At first glance, the degrees separating a former Saint Leo University executive and a once-and-possibly-future Florida governor might seem so vast as to deny spanning.
In fact, the case of Judith Rochelle, the marketing director retired to Texas (where she’s become a prolific romance novelist), and the transmogrifying Charlie Crist, stares back from your passenger side rearview mirror: Objects are closer than they appear.
When I crossed the county line for The Tampa Tribune 15 years ago, I discovered Rochelle effervescing about Pasco. “It’s where everything is happening,” she said. “It’s the center of the universe.”
Well. Joe Kapp, then head football coach at the University of California-Berkeley, was known to rhapsodize similarly about Memorial Stadium, and the horizon beneath the sweep of his hand at least had the benefit of Alcatraz, Coit Tower and the Golden Gate Bridge.
If Kapp couldn’t be taken seriously with all that plus Ghirardelli Square going for him, what was there in Pasco, where the vistas lacked both notoriety and majesty, to support Rochelle’s boast?
Just this: The history-shaping dynamism of events. Monitoring the pulse of commerce, Rochelle imagined these welcome upheavals would take the shape of economic development that would, in turn, enrich the region’s cultural, recreational and spiritual lives.
But if Rochelle was prescient, her reasons were miscast. Politics, not industry, thrust Pasco into the spotlight and has kept it there most of the last 10 years. We recall then-Gov. Jeb Bush phoning the White House early on Election Night 2004 with news that Pasco endorsed his brother’s re-election, “And as Pasco goes,” he said, “so goes Florida.”
OK, so Pasco’s status as the bellwether county was fleeting, but since then we’ve elected the speaker of the Florida House of Representatives and his presumptive successor-once-removed, plus two concurrently serving state senators, one of whom has a decent shot at becoming Senate president.
That’s a pretty good decade’s work for any county, especially one of middling size stuck in the shadows of urbanized southern neighbors. But with the possible exception of launching the second four years of George W. Bush (whatever you may think of that), Pasco’s singular political achievement was the domino that triggered Monday and Crist, Democratic Party candidate for governor.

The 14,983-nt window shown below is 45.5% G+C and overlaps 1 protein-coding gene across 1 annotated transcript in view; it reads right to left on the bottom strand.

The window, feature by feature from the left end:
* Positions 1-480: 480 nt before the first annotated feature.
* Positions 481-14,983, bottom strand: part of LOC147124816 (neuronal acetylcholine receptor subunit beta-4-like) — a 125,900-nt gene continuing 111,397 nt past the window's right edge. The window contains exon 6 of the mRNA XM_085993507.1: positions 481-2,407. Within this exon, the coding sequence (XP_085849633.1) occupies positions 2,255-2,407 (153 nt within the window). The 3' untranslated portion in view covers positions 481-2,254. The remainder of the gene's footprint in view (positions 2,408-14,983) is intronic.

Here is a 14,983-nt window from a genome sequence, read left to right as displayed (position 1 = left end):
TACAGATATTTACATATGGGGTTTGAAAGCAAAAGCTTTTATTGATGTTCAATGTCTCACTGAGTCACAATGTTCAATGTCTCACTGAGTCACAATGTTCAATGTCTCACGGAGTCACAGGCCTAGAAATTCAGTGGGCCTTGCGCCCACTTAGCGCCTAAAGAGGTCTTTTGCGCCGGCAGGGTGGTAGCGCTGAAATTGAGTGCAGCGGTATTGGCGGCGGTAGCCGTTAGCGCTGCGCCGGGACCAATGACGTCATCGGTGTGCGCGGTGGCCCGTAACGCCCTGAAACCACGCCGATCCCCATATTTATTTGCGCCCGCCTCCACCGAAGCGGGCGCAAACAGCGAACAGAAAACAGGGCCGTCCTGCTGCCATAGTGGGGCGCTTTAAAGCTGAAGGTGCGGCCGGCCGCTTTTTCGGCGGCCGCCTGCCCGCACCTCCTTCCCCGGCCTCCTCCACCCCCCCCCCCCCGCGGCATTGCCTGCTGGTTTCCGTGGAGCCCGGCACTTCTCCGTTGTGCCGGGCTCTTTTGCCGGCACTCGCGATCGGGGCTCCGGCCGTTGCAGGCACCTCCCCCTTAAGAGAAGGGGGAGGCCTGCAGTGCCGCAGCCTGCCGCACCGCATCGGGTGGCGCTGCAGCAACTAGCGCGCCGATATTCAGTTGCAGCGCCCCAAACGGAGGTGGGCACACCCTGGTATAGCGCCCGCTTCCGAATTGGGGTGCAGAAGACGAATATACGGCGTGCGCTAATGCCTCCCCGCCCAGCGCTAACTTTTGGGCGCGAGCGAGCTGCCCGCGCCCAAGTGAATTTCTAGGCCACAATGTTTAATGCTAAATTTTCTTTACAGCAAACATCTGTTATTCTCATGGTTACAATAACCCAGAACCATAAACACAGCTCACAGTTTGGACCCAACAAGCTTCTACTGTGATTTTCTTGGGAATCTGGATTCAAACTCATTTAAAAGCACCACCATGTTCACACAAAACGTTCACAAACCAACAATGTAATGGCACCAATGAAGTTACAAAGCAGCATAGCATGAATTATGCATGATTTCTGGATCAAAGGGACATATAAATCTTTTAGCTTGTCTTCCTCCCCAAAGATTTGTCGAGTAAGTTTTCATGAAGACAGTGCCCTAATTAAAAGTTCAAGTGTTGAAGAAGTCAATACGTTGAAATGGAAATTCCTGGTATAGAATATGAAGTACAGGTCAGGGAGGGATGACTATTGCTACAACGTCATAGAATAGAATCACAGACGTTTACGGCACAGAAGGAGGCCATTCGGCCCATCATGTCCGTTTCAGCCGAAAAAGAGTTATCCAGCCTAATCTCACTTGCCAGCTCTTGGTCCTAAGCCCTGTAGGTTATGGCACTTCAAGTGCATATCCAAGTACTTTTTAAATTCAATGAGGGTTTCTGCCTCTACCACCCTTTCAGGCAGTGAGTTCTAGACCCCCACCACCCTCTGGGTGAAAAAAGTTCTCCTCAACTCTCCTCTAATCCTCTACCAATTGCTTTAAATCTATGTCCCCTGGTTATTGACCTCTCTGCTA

Four years ago, Crist, then a self-anointed “true-blue Reagan conservative” and “an anti-tax, pro-life, pro-gun Republican” was the prohibitive favorite to become the GOP nominee for Florida’s open seat in the U.S. Senate.
Never mind that the party’s grass roots, identifying strongly with the emerging tea party movement, were increasingly restless in the months after Crist embraced President Barack Obama on a Fort Myers stage. What governors want governors usually get.
Then in June 2009, the Pasco County GOP took its first-in-Florida straw poll. Marco Rubio, the little known former state house speaker, was 40 points down in most public opinion polls, but he’d electrified them at a recent Reagan Day Dinner, and they rewarded him, 73-9, granting permission to other county GOP clubs to act. By Labor Day Crist was cooked.
When Crist left the GOP the following spring, then was trounced in November 2010, everyone knew the true-blue Reagan conservative wouldn’t be coming back to the party of Reagan. Monday, grabbing opportunity with both hands, Mr. Anti-Tax, Pro-Life, Etc. re-emerged as the best hope for a left-leaning Democratic Party that has demonstrated, abundantly, that for it, winning is everything.
Whatever happens now almost is irrelevant, certainly as it pertains to Pasco’s location at the hub of all creation. Judith Rochelle noted it. Charlie Crist is living it.
Hello, center of the universe.